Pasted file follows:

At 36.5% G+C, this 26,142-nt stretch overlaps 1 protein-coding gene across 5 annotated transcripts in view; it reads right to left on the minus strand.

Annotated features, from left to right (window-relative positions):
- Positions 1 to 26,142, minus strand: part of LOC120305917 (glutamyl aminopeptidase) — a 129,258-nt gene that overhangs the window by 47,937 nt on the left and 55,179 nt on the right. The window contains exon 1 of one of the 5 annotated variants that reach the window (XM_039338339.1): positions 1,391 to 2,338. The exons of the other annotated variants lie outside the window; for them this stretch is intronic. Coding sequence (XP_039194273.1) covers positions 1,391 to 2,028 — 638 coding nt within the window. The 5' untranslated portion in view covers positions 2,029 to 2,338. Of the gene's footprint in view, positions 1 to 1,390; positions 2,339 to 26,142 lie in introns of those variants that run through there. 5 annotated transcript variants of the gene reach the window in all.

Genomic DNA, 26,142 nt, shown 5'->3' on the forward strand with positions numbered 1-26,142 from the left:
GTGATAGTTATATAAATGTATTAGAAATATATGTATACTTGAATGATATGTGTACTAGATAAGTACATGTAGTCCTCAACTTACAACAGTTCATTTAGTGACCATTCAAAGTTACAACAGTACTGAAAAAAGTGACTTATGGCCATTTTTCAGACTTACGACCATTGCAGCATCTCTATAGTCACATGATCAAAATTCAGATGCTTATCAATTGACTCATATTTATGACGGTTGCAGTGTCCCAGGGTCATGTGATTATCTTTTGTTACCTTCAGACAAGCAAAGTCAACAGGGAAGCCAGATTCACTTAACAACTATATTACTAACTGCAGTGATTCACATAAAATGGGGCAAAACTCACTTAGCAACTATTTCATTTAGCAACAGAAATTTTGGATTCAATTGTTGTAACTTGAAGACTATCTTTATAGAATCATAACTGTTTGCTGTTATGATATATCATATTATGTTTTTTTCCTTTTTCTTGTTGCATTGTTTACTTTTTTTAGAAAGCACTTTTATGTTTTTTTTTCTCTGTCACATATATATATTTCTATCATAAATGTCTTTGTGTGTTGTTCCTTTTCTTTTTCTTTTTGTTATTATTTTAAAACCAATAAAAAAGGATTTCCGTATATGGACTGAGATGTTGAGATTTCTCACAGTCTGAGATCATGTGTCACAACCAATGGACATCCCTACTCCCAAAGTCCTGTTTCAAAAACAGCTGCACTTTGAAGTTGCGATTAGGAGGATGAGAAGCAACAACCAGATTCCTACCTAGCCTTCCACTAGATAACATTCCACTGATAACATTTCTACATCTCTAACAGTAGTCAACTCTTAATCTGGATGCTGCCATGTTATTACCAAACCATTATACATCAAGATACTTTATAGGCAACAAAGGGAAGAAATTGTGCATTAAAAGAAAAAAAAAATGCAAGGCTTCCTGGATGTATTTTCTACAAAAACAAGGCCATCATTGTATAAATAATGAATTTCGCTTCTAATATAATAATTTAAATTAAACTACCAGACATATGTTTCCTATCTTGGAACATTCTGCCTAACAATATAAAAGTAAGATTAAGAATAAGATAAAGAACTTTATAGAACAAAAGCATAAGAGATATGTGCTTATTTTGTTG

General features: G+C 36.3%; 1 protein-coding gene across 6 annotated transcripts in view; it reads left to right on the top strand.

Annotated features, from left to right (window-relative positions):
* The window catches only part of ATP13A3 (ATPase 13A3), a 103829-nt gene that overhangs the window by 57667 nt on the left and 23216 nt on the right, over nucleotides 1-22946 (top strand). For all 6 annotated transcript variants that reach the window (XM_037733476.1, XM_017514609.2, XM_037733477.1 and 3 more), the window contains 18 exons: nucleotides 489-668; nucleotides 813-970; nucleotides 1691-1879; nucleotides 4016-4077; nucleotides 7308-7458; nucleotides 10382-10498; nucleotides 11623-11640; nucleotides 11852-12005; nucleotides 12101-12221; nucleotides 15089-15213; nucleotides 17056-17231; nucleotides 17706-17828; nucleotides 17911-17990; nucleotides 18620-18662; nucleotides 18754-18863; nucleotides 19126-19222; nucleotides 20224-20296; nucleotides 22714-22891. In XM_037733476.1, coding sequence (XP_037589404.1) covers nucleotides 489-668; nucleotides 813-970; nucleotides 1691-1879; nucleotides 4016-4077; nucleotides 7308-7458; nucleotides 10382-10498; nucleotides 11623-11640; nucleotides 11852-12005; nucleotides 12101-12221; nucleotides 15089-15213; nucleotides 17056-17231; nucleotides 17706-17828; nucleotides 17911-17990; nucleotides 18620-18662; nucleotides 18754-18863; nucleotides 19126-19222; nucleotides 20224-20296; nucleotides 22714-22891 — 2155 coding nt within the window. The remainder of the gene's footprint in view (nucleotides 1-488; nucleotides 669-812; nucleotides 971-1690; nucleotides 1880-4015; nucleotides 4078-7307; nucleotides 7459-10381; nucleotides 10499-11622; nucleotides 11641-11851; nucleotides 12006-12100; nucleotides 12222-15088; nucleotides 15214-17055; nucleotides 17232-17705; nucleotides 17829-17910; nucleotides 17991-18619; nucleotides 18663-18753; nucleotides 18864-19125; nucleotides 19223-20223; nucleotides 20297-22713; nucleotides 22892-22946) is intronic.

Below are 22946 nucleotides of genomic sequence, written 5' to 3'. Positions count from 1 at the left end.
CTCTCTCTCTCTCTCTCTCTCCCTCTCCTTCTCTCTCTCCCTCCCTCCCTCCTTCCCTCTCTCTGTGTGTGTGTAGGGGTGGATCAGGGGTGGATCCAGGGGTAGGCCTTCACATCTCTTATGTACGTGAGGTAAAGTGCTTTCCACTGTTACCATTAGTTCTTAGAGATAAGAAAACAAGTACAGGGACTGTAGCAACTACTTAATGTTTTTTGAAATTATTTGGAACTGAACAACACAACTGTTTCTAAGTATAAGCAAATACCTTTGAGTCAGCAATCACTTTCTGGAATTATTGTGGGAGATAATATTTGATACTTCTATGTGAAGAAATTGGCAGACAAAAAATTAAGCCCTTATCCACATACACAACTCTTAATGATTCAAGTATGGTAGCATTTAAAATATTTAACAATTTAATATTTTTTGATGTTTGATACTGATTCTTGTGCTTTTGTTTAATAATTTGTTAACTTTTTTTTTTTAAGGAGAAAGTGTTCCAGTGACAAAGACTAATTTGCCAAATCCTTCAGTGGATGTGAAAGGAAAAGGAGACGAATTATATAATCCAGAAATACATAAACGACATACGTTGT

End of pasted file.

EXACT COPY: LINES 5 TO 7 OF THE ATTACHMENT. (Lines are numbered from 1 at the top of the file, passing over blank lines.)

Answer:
GTGATAGTTATATAAATGTATTAGAAATATATGTATACTTGAATGATATGTGTACTAGATAAGTACATGTAGTCCTCAACTTACAACAGTTCATTTAGTGACCATTCAAAGTTACAACAGTACTGAAAAAAGTGACTTATGGCCATTTTTCAGACTTACGACCATTGCAGCATCTCTATAGTCACATGATCAAAATTCAGATGCTTATCAATTGACTCATATTTATGACGGTTGCAGTGTCCCAGGGTCATGTGATTATCTTTTGTTACCTTCAGACAAGCAAAGTCAACAGGGAAGCCAGATTCACTTAACAACTATATTACTAACTGCAGTGATTCACATAAAATGGGGCAAAACTCACTTAGCAACTATTTCATTTAGCAACAGAAATTTTGGATTCAATTGTTGTAACTTGAAGACTATCTTTATAGAATCATAACTGTTTGCTGTTATGATATATCATATTATGTTTTTTTCCTTTTTCTTGTTGCATTGTTTACTTTTTTTAGAAAGCACTTTTATGTTTTTTTTTCTCTGTCACATATATATATTTCTATCATAAATGTCTTTGTGTGTTGTTCCTTTTCTTTTTCTTTTTGTTATTATTTTAAAACCAATAAAAAAGGATTTCCGTATATGGACTGAGATGTTGAGATTTCTCACAGTCTGAGATCATGTGTCACAACCAATGGACATCCCTACTCCCAAAGTCCTGTTTCAAAAACAGCTGCACTTTGAAGTTGCGATTAGGAGGATGAGAAGCAACAACCAGATTCCTACCTAGCCTTCCACTAGATAACATTCCACTGATAACATTTCTACATCTCTAACAGTAGTCAACTCTTAATCTGGATGCTGCCATGTTATTACCAAACCATTATACATCAAGATACTTTATAGGCAACAAAGGGAAGAAATTGTGCATTAAAAGAAAAAAAAAATGCAAGGCTTCCTGGATGTATTTTCTACAAAAACAAGGCCATCATTGTATAAATAATGAATTTCGCTTCTAATATAATAATTTAAATTAAACTACCAGACATATGTTTCCTATCTTGGAACATTCTGCCTAACAATATAAAAGTAAGATTAAGAATAAGATAAAGAACTTTATAGAACAAAAGCATAAGAGATATGTGCTTATTTTGTTG

General features: G+C 36.3%; 1 protein-coding gene across 6 annotated transcripts in view; it reads left to right on the top strand.

Annotated features, from left to right (window-relative positions):